From Ghazipur

Navpreet Kaur, New Delhi
    
Read in Gurmukhi
After the Maha Panchayats in Baghpat, Muzaffarnagar, Meerut, Shamli and many other places in western Uttar Pradesh, a huge number of farmers are joining the Delhi Kisan Andolan. Some large groups of farmers are all set to join the movement. Along with farmers, the participation of laborers on the Gazipur border is also increasing. By the evening of January 28,  the situation remained tense for a few hours due to the notice to remove the protestors from Ghazipur Border after Palwal and the announcement of surrender by Rakesh Tikait, the national spokesperson of  Bha-Ki-U(Bharti Kisan Union). However, in the evening after the arrival of Lony’s MLA and some people at the protest site, he declared that he would not back down from the agitation and decided to continue the agitation by a joint committee of farmers' organizations in Ghazipur. Along with this, the media coverage of Tikait's emotional speech reached every house, which re-established the movement.

Two major changes occurred in the movement from January 26 to 28. The first is the determination of the peasants (mainly the youth) to keep the protest peaceful and the second is that the movement has emerged as a nationwide movement, contrary to the continuous attempts to label the movement as anti-national by calling it Punjabis’ or Sikhs’.

Another change is in the count of women here. There was an average of 750 to 1,000 women as of January 26, there has been a sharp decline in these numbers since January 26. Ravneet Kaur , a second year law student, says that before January 26, there were a large number of women there, who were provided with separate living, toilet and store facilities and lived in tents. Ravneet Kaur  helps people as a female volunteer. Ravneet says that on January 18, on the occasion of Women’s Farmers' Day, women from different states of the country came to the Gazipur border to participate. There was a feeling of excitement, enthusiasm and struggle among the women. Some of these women even came with the organizations. But there were also a large number of women who joined a movement for the first time, and most of these first-time women came either in a group with their family or with other women. Regarding the decline in the number of women after January 28, Ravneet said that from January 26 to January 28, women were asked by their families to return due to security reasons. Ravneet believes(admits) that women's participation is important as these farming laws will affect their livelihood. Despite the revival  of this movement, women have not yet rejoined it in the same way.According to Ravneet's estimates, there are only five to six women living on the Ghazipur border now and about 100 to 150 women come from villages around Delhi and return home in the evening. On January 26, the women here (and everyone else too) were very excited about their participation in the protest march, but due to confusion some people moved to Delhi instead of the planned route. Ravneet said that there was no decision to go on the Delhi route, but the confusion about the designated route changed the objective of the January 26 tractor parade.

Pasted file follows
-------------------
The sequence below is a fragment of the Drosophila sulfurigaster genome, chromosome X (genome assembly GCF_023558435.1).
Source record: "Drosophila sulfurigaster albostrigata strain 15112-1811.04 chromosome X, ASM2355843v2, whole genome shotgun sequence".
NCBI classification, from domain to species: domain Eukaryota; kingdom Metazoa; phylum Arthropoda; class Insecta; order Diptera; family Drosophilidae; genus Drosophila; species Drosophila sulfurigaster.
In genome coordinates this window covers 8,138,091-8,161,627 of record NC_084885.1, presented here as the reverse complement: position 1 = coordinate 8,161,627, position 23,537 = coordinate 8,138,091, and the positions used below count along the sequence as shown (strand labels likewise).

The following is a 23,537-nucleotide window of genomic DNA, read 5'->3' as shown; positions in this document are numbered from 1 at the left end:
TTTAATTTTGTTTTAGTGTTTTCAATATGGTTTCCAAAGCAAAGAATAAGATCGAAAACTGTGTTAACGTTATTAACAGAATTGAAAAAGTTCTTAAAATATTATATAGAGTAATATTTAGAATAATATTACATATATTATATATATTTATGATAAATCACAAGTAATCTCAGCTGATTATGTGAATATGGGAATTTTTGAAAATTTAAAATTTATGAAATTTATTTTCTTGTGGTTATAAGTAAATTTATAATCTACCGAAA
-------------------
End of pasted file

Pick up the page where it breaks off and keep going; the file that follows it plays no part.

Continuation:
Although the number of women is still low, it is expected that in the coming days, not only will their numbers increase, but they will also join the leadership of the movement.